So glad to stumble upon this article. It's a well balanced look at cancel & call-out culture that I needed. The author does a killer job of exploring the nuance of the issue, the why and the results.
Defo got my wheels spinning and led me to think more deeply on the pros and cons. big YES for me.
I hadn’t heard of cancel culture so this was an eye opener. I did hear of the problems Rowlings was having and am concerned that dialogue can be squelched with the threat to one’s career or livelihood. At the same time, it sounds like it can be an effective tool for the powerless. I think this writer does a good job of elucidating pros and cons.
yea, I kept hearing about it but didn't "get" it per se. I think Jeff made a great point about the risks for normies who don't have the cushion of fame. The JK Rowling thing is such a hot mess oh jeez, the queer newsletters I follow are tearing her apart and it just keeps getting worse. I hardly know how to absorb it all.
I'm really curious what will come about when the call out culture masses enter the work-force en masse (since it seems to be a younger trend, i could be wrong). I have a bit of morbid curiosity, bc I really can't imagine that mindset in the corporate office. Maybe it only works online where people can pile on?
This article does a good job of going deep on the history but it doesn't actually address the most serious problems with cancel culture. I don't think many people are decrying the boycott of people in positions of power who are convicted of sexual assault or other serious crimes. Maybe there's room for discussion on the role of forgiveness but I don't think that's the real issue.
The article talks about "a celebrity or other public figure" being the target of cancellation but then only mentions A-List celebrities and fails to acknowledge that anyone with a social media presence qualifies as a public figure. The real problem with cancel culture is when there is a rush to judgement against someone who doesn't have the resources to insulate themselves from the emotional and financial impact of the attack.
Even for those who aren't ruined financially, the most pernicious aspect of being cancelled can be the attacks on others who associate with them or even worse fail to denounce and disown them for fear of being cancelled themselves. Natalie Wynn calls this "The Transitive Property of Cancellation."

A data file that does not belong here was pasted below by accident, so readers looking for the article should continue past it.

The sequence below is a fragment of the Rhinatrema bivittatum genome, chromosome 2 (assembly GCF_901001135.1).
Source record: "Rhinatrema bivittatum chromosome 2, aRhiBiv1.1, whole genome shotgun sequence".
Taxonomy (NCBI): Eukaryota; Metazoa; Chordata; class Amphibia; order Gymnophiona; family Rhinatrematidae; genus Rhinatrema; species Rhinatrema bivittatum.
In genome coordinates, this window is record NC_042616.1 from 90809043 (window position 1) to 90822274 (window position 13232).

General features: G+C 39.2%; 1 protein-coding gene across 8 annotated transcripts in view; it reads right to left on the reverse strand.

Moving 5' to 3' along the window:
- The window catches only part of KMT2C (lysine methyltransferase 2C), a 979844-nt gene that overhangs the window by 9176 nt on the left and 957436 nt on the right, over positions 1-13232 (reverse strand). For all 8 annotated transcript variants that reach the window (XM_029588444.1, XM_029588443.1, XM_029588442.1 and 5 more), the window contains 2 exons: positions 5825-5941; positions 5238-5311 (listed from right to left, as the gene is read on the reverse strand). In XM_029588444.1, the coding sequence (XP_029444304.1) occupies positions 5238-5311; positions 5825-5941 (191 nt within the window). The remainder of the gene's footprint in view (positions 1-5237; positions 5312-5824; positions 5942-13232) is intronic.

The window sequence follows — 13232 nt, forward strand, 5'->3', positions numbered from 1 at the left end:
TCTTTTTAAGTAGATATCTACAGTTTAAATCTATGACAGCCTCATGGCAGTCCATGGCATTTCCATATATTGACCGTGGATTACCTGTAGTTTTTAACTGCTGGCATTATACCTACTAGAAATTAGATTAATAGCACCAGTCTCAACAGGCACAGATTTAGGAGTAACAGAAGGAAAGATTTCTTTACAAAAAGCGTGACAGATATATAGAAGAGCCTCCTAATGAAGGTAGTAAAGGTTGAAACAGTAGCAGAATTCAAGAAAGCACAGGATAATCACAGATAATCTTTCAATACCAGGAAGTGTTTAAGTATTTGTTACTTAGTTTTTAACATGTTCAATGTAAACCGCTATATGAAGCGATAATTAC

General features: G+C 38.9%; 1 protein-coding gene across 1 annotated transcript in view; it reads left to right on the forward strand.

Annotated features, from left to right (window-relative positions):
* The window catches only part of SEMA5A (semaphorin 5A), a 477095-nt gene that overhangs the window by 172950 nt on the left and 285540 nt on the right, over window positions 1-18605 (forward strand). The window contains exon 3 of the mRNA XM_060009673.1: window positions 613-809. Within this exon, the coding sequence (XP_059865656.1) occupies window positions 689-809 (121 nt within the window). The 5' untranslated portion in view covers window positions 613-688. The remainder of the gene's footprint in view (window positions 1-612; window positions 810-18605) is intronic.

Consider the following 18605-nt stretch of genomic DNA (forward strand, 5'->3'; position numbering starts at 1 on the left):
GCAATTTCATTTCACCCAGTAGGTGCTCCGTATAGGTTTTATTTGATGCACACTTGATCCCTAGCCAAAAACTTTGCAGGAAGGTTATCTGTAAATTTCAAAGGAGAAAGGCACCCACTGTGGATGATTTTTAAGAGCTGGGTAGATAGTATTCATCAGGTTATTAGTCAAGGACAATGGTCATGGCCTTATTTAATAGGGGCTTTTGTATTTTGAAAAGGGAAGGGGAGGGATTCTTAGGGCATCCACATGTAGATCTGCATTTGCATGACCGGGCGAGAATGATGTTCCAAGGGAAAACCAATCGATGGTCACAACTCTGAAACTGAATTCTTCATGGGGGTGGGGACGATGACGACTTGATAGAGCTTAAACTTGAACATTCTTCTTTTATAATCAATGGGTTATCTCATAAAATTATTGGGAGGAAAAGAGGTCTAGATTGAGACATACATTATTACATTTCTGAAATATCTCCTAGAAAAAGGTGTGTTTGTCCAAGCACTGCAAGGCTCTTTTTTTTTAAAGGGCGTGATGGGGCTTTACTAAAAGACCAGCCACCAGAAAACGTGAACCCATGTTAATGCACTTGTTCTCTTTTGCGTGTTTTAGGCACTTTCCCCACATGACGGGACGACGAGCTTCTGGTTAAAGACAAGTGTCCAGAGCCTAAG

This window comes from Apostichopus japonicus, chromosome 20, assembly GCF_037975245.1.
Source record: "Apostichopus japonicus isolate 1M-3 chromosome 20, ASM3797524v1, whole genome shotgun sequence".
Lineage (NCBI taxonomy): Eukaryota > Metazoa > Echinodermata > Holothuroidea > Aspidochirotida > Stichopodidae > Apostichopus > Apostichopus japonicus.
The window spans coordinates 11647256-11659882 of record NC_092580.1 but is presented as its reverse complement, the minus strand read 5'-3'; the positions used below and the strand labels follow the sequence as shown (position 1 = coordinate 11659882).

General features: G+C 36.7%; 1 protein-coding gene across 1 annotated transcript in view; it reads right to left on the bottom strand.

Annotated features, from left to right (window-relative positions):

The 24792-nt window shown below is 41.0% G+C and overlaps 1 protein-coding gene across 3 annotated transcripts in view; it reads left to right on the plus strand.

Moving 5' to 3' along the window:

There's so much more to say about this topic but I'll instead just link to Natalie's article (which is a transcript of a video if you'd rather watch) that dives deep into the real problems with cancel culture: Transcript of "Canceling" — ContraPoints
ohhhh I'm so glad you brought up the cancellation of normal people, which is horrifying. It had clicked for me in the famous people part, aka the scary mindset of "we made you famous dude, we can take it away".
The article is defo a yes for me still, I think it's important to understand some of the wheels spinning in our digital culture (and why everyone should delete all past social media content just in case) and whats out there. Will defo check out the contrapoints article, seems like a topic worth diving into deeper for anyone who exists online.
Social media birthed cancel culture, of course. No way it could've ever happened without it. You simply couldn't gather a large enough mob in the old days to move the needle of famous people.
The more I think about it, the more I believe social networks aren't the future. Tech is all about fixing problems of existing infrastructure, and someone will come along with something better. At least that's my hope, anyway.
The author seems to miss the point. Cancel culture ruins the lives of people who don’t have the power and connections to make it through. It chills free speech. It sentences people without judge or jury.
I'm glad to see this here, I had heard the term "cancel culture", but I didn't really know what it meant until I read this article.